Jim Clayton was the pilot in the Tennessee River helicopter crash that killed his brother

Knoxville businessman Jim Clayton was the pilot of the company helicopter that crashed into the Tennessee River on Aug. 3, killing his brother and business partner, Joe Clayton, according to federal investigators.

A preliminary report from the National Transportation Safety Board says Jim Clayton, 86, was descending toward a landing site on his property along the Tennessee River when he crashed. The helicopter went down in the water just a short distance from Jim Clayton’s home on Lake View Drive.

He was among the three survivors who escaped the wreckage unharmed, along with his grandson Flynt Griffin and Knoxville businessman John McBride.

Jim Clayton, co-founder of Clayton Homes, issued a statement in the days after the crash saying he was “devastated and completely heartbroken by the loss of my wonderful brother, Joe.”

The NTSB report includes a disclaimer that the preliminary information is subject to change and could include errors. 

“Any errors in this report will be corrected when the final report has been completed,” the disclaimer reads. 

Helicopter ‘settled’ into river

The Eurocopter EC130 had finished refueling when it took off from McGhee Tyson Airport around 6:30 p.m. Aug. 3, the report shows. 

Jim Clayton began a circular approach toward the landing site on his property around 7:40 p.m. He told investigators he “was descending with low power and a 25° angle of descent; ever slowing to come to a hover at low speed over the water,” according to the report. 

Jim Clayton added power to stop descending and planned to hover to the landing site roughly 75 feet above the water. But when the pilot added power, he said, the helicopter “started to settle,” according to the report. 

When pulling to “max power” to stop the settling, the helicopter still descended into the water. The report includes an account from a passenger, who said the left skid hit the water, followed by the rotor, before the helicopter was “torqued into the water on the left side.”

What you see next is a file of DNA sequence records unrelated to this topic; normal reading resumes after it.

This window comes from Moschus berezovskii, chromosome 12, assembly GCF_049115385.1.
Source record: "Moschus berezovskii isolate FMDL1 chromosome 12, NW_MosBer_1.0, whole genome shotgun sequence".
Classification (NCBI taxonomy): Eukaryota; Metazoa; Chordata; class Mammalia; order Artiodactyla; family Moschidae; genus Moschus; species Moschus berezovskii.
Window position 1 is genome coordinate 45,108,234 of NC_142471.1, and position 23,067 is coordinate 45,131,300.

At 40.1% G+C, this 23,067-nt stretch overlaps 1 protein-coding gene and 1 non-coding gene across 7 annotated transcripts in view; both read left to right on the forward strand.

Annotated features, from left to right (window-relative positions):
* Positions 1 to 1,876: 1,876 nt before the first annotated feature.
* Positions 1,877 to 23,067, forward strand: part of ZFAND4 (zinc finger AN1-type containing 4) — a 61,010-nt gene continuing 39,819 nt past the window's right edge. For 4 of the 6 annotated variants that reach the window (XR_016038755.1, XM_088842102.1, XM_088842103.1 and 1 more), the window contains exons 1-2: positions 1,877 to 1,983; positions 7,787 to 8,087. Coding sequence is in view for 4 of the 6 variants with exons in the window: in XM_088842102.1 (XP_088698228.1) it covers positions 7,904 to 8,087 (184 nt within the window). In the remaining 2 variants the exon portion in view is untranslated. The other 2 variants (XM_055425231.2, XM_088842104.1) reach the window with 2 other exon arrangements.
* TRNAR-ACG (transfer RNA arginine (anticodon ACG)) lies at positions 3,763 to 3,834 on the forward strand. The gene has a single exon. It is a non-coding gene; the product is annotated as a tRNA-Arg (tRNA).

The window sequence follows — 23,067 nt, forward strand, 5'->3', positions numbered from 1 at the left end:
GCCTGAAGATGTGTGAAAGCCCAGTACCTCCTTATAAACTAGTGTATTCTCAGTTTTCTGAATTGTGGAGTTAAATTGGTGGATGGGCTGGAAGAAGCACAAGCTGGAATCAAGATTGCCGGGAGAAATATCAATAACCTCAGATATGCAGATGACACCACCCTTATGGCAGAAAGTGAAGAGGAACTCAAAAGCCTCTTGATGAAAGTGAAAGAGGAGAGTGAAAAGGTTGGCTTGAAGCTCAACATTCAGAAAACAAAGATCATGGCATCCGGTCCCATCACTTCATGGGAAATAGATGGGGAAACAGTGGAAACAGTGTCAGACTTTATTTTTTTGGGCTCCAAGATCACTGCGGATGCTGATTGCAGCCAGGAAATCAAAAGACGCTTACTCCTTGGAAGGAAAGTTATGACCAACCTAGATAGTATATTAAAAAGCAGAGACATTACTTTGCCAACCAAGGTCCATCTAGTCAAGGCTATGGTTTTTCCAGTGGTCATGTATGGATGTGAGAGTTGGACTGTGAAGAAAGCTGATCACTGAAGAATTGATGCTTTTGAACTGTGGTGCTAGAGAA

An inspector from the Federal Aviation Administration said the helicopter sunk to the bottom of the Tennessee River, about 435 feet from the landing site on the property. 

Crews removed the helicopter from the Tennessee River two days after the crash.

Most of the aircraft was still intact, according to the report. The left side of the windshield had a large hole, and the window on the left door was broken out. 

Other damage was mentioned in the report, including damage to the rotor blades, which was consistent with the water impact.  

Witness said blades ‘exploded’

Robert Crawford, a nearby resident, witnessed the crash and saw the helicopter descend toward the river before hitting the water. The rotor blades “exploded” on impact, he said, and “hundreds of little pieces were floating in the water.”

In the distance, he saw the heads of survivors bobbing in the water. Rescue crews responded within 10 minutes and used underwater sonar devices to search for the fourth crash victim.

Joe Clayton’s body was recovered about 9:45 p.m., roughly two hours after the crash happened and within a few feet of where the helicopter went down. Joe Clayton was 84 years old.

Jim Clayton previously said in a news release he was cooperating with investigators from the FAA and NTSB.



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